Saturday, January 11, 2014

Leopard Frogs and Lily

Leopard Frogs and Lily
Acrylic on Amperstand Board
5" x 5"

This is the first painting in some time after a year of eye ball treatments.  I'm pleased to be able to
sit down at the drafting table again.  

This small painting was a fun piece to start with though challengingly small.

There is something so peaceful about ponds or any body of water.   I enjoy painting anything with
water in it.    

Happy New Year to all !  May this year bring all the blessings life can offer to each and everyone!

Cheers,  Brenda D. Johnson

Monday, November 4, 2013

Local Day Hikes, Heaps Peak Arboretum Trail

October 27, 2013  Heaps Peak Arboretum Trail

Just a week or so ago, my son Chris and I decided to take in some local sights.  Heaps Peak Arboretum is located about 1.4 miles east of Skyforest on Highway 18 in the San Bernardino Mountains.  This is the first time I've taken a hike through this area.  The trails are supper easy!  There is a self-guided tour with 24 points of interest about native plants and trees.   I think it's worth a nice short trip for some fresh air and exercise.    I think the first good snow, I'll grab the camera and head back to this location.  There were a few really nice spots for reference here.

Saturday, August 27, 2011

Wildlife Excursion ~ Sea Otter Visit ~ Aquarium of the Pacific

June adventure; The Aquarium of the Pacific, Long Beach, CA.

In an effort to further study the anatomy of the Sea Otter a great friend and I took a day trip down to the Aquarium in Long Beach
which houses a number of these little darlings.

On a previous visit, I found it next to impossible to photograph them in the exhibit tank.  This visit I  armed myself with pencil and drawing pad.  (I'm thinking I have this licked.  Not so much....)

There were three otters in the tank either lying on their backs bobbing or zipping around faster than the eye could follow. 

My main purpose for this visit of course is to study their anatomy and more specifically their underwater movements.  At this point I'm probably more puzzled than before.  It looked to me like they are double jointed in the back hind leg area.  But, with all the zipping going on, I was unable to figure it out.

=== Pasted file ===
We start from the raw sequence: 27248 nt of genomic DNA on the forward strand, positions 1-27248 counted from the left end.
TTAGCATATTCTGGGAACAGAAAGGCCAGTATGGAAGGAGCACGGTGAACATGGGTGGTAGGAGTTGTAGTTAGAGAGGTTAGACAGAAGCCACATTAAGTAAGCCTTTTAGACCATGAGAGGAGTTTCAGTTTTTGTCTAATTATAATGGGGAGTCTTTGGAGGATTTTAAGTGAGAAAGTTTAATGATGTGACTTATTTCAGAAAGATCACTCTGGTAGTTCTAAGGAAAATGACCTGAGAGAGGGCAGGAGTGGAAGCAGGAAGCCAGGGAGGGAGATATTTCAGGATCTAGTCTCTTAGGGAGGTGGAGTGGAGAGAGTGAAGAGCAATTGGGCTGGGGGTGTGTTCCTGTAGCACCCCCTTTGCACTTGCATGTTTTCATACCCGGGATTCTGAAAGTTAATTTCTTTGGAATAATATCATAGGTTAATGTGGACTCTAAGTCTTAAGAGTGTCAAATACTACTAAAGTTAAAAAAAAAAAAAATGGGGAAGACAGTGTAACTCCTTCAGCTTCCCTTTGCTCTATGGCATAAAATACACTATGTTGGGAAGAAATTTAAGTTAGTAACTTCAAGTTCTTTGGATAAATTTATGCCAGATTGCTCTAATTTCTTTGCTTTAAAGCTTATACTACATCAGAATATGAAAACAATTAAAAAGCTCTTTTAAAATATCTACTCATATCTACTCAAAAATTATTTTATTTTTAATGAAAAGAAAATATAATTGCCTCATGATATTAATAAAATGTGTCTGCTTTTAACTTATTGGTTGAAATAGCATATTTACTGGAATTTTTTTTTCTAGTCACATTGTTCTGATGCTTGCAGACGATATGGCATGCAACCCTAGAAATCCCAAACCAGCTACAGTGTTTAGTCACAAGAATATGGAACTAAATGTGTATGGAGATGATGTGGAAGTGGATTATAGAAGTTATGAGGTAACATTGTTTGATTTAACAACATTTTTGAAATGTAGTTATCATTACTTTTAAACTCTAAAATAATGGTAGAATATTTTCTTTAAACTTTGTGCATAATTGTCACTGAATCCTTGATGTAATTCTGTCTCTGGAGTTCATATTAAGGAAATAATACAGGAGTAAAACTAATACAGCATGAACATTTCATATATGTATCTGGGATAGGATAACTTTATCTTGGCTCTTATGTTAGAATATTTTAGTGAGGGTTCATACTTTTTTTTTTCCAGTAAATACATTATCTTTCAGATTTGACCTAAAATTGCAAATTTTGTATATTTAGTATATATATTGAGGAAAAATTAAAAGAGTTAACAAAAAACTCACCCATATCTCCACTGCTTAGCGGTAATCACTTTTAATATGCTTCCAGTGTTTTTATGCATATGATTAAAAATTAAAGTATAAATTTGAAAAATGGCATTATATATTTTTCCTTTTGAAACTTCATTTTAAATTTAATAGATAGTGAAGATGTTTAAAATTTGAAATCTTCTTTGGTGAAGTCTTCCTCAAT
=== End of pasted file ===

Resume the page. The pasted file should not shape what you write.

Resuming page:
Luck have it,  I was able to meet up with the Biologist who was ever so generous and enthusiastic about my enquiries.  My friend and I were invited behind the scenes where little Maggie, a nine year old otter
had been placed on restriction for pestering one of the other otters in the main public viewing tank.

                                           Curious Maggie

Behind the door entering the back where all the important maintenance goes on, we were instructed to whip our feet on a rubber mat with disinfectants.   Looking around there are huge steal tanks,
hoses and I’m sure more things I have no idea about left and right.

As we approach Maggies enclosure, she immediately jumps from the swimming area to the concrete platform and presses her nose to the partition of glass to inspect the new arrivals.

She was as curious as we were!  Through the glass we studied each other carefully.  She was equally as curious about my friend sitting behind me and kept craning her neck to check her out as well. 

After a gazzlion questions and drawings to confirm my suspicions, (and indeed they are double joined in the hind leg) I felt I had enough information to go home and work out the issues for the Pacific underwater painting which will include them.

I found the experience and opportunities to study them closely exhilarating for sure!   I’ve just cracked the surface really.  There is so much to learn about the ocean!  I think that is what is so enjoyable about what I do as an artist.   These experiences always fill me with excitement.

Monday, August 30, 2010

British Columbia, Victoria Island and more...

(Photo, Port Renfrew tide pools)

We began the longest road trip of our lives the last two weeks of July from Southern California up to seven hours (driving time) shy of Alaska!

There is literally so much to take in along the way to see it's mind boggling.  I think Northern California coastline all the way up to Seattle is a month journey in itself.  Since Vancouver Island was our final destination, we basically drove inland up to Washington with hotel stays along the way.

While staying at one hotel, Jerry noticed a brochure for North West Trek Wildlife Park
in Washington.  I highly recommend it. (Find it on Facebook) Situated in deep forest with enclosures so natural for each species, it's often difficult to find them mid-day while most are resting.  They do offer up a tram ride through the facility which we found quit lovely.  There were photo opps around every turn. Species include  Dall sheep, Elk,  Bison Big Horn sheep, Deer as well as water fowl in a absolutely gorgeous colorful pond.  In the separate enclosures there were Wolves, Black Bear, Bobcat, Cougar, Lynx and too many more to mention.

Here is one shot of a juvenile Big Horn Sheep.  It's hind leg looked to be broken or injured in some way.    They do have an interesting way of managing the herds within the park.  They do not intervene if an animal becomes injured.  They let nature run it's course.  It's often difficult for many to find this just given most parks are considered caretakers.  However,  This facility leaves most of it's inhabitants alone as if in its natural habitat.